[cnn-photo-caption image= http://i2.cdn.turner.com/cnn/2009/images/11/19/barbour1.jpg caption="Mississippi Gov. Haley Barbour is the chairman of the Republican Governors Association."]Washington (CNN) – In the early days of his campaign for governor in Virginia, Republican Bob McDonnell hired veteran GOP pollster Glen Bolger to take the pulse of the state's notoriously independent-minded voters.
Bolger asked voters if they'd rather elect of governor who would work with President Obama to implement his plans for the economy, or a governor who would serve as a check on Democrats in Washington.
Fifty-five percent wanted a governor who planned to stand up the president, Bolger discovered, while just 35 percent desired someone who would help the White House. It wasn't what he'd expected to find.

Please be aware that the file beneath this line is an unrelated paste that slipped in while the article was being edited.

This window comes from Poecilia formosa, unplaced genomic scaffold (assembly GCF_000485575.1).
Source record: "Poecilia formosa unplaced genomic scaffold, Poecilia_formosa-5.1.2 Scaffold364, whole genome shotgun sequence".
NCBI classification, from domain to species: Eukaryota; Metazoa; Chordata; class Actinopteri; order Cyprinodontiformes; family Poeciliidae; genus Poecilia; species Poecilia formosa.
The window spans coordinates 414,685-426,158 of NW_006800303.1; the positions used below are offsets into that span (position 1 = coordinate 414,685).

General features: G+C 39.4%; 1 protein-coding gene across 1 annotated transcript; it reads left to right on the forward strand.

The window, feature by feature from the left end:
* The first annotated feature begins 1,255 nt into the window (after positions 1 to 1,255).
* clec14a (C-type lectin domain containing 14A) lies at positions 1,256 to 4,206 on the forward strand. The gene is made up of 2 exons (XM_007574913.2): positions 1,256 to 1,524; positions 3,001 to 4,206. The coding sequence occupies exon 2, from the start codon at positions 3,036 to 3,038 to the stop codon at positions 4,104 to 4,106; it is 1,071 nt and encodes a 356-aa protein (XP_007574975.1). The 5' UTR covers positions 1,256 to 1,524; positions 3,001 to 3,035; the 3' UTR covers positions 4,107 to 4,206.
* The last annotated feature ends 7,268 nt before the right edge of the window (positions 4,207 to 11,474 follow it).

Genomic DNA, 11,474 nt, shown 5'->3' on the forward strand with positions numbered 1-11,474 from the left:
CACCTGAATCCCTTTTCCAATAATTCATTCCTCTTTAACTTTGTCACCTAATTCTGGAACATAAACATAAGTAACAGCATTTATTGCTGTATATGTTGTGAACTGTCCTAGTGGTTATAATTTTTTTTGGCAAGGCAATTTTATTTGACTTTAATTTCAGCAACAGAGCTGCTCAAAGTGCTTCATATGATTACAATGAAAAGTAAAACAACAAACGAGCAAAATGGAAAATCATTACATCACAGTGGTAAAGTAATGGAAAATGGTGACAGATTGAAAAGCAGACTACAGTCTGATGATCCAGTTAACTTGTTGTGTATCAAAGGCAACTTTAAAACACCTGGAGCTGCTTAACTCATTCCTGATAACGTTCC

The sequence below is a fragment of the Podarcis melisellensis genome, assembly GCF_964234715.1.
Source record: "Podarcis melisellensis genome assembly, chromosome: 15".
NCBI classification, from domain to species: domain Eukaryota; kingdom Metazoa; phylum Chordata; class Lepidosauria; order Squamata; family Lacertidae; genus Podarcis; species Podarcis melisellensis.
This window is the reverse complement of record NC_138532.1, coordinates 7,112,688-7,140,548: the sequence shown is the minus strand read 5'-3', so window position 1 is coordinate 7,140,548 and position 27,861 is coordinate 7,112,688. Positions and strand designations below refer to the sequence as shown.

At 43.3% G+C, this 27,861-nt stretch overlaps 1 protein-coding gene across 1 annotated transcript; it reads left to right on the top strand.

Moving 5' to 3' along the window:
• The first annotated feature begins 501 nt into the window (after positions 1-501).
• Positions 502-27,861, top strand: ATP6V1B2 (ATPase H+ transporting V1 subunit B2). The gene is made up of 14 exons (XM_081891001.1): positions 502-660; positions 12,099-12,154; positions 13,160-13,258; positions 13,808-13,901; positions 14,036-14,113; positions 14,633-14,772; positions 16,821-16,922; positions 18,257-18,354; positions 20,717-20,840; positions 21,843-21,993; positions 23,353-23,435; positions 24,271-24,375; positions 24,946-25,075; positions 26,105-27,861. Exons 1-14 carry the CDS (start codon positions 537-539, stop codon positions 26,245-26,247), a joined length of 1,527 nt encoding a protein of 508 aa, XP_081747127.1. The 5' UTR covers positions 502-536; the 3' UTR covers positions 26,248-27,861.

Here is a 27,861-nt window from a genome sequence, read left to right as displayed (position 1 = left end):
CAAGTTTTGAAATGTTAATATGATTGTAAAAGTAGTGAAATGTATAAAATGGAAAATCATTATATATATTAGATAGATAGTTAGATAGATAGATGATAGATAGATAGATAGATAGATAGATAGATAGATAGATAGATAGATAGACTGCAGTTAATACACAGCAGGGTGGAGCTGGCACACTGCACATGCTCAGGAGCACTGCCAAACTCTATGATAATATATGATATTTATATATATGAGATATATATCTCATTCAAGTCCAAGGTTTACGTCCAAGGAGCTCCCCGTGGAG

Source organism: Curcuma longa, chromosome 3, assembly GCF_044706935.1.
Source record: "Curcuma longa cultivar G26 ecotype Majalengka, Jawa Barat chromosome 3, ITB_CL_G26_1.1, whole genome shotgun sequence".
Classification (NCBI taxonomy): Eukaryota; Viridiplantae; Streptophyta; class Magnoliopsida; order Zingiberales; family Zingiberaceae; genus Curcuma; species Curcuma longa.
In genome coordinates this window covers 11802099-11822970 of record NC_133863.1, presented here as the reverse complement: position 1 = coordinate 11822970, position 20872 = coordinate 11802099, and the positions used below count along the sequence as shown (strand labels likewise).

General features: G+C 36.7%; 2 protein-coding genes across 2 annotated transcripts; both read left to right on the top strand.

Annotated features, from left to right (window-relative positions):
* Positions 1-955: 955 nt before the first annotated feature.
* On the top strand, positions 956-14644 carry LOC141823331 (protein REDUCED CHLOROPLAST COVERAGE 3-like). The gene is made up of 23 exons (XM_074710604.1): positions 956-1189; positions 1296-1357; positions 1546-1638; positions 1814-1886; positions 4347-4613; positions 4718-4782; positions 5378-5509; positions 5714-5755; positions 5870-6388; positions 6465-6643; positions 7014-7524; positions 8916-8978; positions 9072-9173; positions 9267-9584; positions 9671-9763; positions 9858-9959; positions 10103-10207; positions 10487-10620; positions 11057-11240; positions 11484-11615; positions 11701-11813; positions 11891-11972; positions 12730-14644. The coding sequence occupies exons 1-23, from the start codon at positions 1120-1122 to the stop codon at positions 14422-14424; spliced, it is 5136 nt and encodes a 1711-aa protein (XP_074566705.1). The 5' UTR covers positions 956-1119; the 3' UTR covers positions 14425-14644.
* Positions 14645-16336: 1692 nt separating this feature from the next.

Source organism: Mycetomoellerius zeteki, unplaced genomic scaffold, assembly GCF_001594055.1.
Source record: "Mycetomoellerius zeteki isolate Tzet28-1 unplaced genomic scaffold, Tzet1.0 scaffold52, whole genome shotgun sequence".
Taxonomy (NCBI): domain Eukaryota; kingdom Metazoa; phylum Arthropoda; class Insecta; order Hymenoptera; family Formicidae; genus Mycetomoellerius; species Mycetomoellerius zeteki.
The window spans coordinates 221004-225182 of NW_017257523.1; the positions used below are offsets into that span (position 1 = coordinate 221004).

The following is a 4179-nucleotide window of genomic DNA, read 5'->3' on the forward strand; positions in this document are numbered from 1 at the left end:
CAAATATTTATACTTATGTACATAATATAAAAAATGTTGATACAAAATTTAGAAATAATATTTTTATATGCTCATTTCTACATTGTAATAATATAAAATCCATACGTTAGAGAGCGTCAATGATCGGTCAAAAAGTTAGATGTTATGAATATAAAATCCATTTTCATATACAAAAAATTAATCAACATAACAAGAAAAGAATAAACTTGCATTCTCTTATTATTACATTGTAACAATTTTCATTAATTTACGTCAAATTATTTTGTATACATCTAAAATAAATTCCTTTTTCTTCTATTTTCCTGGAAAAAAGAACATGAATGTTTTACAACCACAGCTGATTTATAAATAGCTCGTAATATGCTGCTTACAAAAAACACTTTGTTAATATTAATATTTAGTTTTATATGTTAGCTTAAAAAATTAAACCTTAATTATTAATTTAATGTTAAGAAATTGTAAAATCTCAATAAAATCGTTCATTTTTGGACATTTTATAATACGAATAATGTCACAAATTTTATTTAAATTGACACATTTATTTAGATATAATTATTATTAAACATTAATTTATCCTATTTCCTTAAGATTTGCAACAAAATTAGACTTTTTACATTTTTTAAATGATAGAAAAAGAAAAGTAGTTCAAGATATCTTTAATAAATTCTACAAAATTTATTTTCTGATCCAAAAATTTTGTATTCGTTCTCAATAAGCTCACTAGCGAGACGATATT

"I was kind surprised by that result, because I thought people would say that's not really a factor in the governor's race," Bolger said, noting that McDonnell won the race by a similar margin. "But people saw it as almost like Democrats are oversteering too much in one direction, and they wanted correction."
After dismal election cycles in 2006 and 2008, Republicans are hoping that signs of discomfort with President Obama's agenda will translate into big gains in governor's mansions around the country next November. They point to off-year wins this month in Virginia and New Jersey as early proof that a backlash against Democratic overreach in Washington is underway.